Ce l’ho fatta! – at least, up to a point.
I finished row 219 of the Princess border. Row 220 is plain knitting, not a single yo or k2tog. It is followed by six more rows of garter stitch – then the insertion.
So, in a sense, I’ve finished the border. I shall spend the following rows counting and re-counting, moving the markers to points more helpful for the insertion (which has a modest 4-stitch repeat, with six stitches at each end of the row), and counting again, and identifying and marking the absolute centre stitch, on which the centre must be centred. So to speak.
And I have decided to launch myself straight into Sam the Ram, when the seven plain rows are done. It seems more sensible to have the interruption at that point, and then to return, practice the insertion, and tackle the knitting of it straight away. I don’t understand the instructions. There is nothing for it but to remember Sam-I-Am and his immortal advice: Try it and you may, I say.
Back to thoughts of swirliness (see yesterday). The relevant portion of the Little Boy sweater was knit on 210 stitches. At seven to the inch, that gives a circumference of 30” (and blocking could probably produce another) which should suffice for several of the grandchildren in the picture on my sidebar, even though it’s a bit out of date.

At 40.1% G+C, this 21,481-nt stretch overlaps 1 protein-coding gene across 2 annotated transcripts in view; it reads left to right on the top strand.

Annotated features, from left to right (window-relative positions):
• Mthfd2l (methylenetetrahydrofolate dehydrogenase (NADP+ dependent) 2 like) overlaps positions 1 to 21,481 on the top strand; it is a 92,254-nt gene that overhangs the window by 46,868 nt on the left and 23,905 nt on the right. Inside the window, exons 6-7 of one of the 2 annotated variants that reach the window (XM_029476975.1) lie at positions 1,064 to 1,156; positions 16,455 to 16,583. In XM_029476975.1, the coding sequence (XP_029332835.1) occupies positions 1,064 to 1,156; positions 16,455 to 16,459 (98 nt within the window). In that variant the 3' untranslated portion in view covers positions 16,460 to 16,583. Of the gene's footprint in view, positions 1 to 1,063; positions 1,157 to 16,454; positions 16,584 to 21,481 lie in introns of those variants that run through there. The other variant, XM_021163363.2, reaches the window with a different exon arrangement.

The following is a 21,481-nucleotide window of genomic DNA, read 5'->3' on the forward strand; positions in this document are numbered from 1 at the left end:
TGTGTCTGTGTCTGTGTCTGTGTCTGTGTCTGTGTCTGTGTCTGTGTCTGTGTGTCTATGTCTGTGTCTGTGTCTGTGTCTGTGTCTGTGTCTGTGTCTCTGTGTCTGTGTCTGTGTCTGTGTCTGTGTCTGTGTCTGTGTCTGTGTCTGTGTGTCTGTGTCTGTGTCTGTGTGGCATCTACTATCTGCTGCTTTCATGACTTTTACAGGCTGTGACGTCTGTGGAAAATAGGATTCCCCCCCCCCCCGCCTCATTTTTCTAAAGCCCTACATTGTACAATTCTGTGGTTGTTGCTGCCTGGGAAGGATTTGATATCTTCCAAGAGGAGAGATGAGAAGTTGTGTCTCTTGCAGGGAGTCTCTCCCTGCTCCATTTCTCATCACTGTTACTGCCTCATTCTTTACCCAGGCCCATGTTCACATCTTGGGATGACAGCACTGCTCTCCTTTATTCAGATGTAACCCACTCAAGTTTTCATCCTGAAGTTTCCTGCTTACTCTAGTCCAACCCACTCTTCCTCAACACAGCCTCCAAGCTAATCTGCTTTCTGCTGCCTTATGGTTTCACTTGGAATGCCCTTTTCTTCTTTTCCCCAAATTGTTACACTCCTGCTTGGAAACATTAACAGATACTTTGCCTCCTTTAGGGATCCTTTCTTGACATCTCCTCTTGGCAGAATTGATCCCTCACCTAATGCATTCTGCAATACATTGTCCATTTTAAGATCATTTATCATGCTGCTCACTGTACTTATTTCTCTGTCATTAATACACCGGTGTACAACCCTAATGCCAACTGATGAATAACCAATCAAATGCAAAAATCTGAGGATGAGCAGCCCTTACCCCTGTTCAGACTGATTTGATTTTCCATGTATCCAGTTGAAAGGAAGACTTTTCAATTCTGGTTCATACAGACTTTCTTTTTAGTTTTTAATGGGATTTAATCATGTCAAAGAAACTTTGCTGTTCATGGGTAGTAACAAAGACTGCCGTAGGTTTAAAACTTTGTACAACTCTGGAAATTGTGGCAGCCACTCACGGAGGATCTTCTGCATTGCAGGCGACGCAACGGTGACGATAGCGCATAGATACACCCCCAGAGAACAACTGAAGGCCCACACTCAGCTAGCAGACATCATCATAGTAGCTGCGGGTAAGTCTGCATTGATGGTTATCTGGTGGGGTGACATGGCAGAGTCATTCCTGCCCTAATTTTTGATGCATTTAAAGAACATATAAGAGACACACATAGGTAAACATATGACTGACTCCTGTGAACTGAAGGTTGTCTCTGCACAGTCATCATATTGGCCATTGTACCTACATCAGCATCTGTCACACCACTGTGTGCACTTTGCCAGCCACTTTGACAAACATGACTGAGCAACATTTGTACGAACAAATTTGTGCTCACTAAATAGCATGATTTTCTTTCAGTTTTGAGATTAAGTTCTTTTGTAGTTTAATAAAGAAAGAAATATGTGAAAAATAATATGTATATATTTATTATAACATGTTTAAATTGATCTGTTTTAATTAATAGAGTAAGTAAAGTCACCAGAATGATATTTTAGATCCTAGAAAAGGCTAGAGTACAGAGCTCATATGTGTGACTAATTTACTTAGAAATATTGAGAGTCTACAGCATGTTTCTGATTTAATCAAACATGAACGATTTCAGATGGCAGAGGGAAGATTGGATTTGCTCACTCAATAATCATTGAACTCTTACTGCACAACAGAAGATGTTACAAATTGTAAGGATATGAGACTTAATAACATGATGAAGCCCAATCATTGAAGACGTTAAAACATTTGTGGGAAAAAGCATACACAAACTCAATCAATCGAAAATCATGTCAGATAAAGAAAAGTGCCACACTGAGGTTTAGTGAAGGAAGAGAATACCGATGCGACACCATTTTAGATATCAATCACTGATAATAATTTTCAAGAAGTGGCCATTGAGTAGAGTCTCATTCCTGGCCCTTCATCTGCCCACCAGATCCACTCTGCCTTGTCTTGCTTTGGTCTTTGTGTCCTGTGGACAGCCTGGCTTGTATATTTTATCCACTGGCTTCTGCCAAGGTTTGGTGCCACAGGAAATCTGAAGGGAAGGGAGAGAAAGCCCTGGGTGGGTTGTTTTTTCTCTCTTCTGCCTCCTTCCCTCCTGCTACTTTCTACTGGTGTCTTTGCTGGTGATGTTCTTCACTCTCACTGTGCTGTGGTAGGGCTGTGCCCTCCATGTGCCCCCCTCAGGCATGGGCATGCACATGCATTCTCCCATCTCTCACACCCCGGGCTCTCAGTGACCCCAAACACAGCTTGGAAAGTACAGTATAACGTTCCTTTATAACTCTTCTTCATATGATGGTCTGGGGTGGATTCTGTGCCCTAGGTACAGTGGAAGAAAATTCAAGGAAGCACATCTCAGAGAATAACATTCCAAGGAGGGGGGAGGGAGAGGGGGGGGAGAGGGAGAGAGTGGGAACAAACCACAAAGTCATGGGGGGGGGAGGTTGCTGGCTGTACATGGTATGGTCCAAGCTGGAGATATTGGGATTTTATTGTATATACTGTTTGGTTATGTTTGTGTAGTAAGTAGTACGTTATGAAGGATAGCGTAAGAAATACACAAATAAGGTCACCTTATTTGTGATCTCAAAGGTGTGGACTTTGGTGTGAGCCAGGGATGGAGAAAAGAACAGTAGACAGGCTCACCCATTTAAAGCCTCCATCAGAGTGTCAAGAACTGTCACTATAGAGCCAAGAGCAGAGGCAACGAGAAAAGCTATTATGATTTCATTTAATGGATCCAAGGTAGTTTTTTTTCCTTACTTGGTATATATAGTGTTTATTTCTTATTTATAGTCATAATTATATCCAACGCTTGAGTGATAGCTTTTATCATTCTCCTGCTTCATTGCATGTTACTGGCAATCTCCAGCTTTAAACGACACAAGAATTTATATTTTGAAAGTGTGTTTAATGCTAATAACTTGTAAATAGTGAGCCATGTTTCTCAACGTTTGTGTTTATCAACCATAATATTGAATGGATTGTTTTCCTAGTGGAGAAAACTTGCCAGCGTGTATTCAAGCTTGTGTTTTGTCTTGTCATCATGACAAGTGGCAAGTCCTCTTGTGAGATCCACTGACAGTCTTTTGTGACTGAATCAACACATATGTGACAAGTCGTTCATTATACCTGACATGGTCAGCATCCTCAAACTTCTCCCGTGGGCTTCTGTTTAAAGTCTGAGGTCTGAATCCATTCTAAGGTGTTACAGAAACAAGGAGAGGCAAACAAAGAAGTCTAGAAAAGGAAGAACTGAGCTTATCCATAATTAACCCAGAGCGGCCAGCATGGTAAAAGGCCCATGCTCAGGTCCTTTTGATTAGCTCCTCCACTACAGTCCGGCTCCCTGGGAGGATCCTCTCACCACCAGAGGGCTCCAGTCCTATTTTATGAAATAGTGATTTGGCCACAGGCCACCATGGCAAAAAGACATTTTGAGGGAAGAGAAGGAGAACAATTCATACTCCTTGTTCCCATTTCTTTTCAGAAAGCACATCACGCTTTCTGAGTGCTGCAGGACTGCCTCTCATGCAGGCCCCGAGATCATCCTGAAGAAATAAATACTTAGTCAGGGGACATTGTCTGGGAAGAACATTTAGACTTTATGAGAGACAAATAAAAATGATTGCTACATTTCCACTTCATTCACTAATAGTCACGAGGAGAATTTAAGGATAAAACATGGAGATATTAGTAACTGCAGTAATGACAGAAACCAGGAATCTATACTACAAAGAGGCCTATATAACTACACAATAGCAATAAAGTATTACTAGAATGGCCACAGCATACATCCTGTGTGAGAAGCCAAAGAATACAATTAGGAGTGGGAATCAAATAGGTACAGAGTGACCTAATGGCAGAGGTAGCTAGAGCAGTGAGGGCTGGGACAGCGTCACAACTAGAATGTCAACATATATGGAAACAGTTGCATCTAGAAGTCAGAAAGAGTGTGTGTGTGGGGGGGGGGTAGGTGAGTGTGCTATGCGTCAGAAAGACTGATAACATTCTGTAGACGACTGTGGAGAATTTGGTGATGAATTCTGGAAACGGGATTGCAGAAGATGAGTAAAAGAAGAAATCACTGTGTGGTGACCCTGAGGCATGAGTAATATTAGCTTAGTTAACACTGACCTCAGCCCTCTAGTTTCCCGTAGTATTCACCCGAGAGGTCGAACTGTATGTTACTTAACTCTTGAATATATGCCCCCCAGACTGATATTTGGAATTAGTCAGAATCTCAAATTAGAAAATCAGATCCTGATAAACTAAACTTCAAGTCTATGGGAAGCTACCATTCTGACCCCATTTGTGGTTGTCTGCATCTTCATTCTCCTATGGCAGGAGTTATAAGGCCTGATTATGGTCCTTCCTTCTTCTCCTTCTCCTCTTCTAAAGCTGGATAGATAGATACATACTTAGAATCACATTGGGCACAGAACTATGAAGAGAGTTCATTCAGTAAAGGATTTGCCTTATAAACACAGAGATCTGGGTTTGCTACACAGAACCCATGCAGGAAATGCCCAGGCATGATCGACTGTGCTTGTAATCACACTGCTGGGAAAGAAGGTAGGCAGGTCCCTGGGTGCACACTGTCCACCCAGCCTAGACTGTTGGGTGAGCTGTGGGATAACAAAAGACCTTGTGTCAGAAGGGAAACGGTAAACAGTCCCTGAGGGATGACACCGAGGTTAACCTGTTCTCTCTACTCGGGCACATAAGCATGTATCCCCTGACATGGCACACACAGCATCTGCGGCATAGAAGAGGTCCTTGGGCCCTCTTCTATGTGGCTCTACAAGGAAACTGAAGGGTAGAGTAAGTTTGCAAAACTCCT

I took a class in designing for the very young with Kristin Nicholas at Stitches East in ’00, and I remember her remark that children don’t increase all that much in circumference as time passes, they just get taller. There’s truth in it.
And I am excited, not too strong a word, by your remark, laurieg, that it might be possible to do the sleeves on half the number of stitches and get the same effect.
The famous article about the ikat process -- to be found here – has you “recreate the skein”, mark the points where one round ends and the next begins, and then cast on two rounds’-worth. Having got this far in thought, it might be interesting at least to try it and see how close that process brings me to 210 stitches.
Thank you, commenters, for the help with photography. I don’t have a Mac, Ann – I begin to see, from your note, why people are so enthusiastic about them. I think it will have to be Photoshop Elements, as you suggest, Pat. I had toyed with the idea before, and Alexander poured scorn on it. He is a serious photographer, and uses the big grownup Photoshop.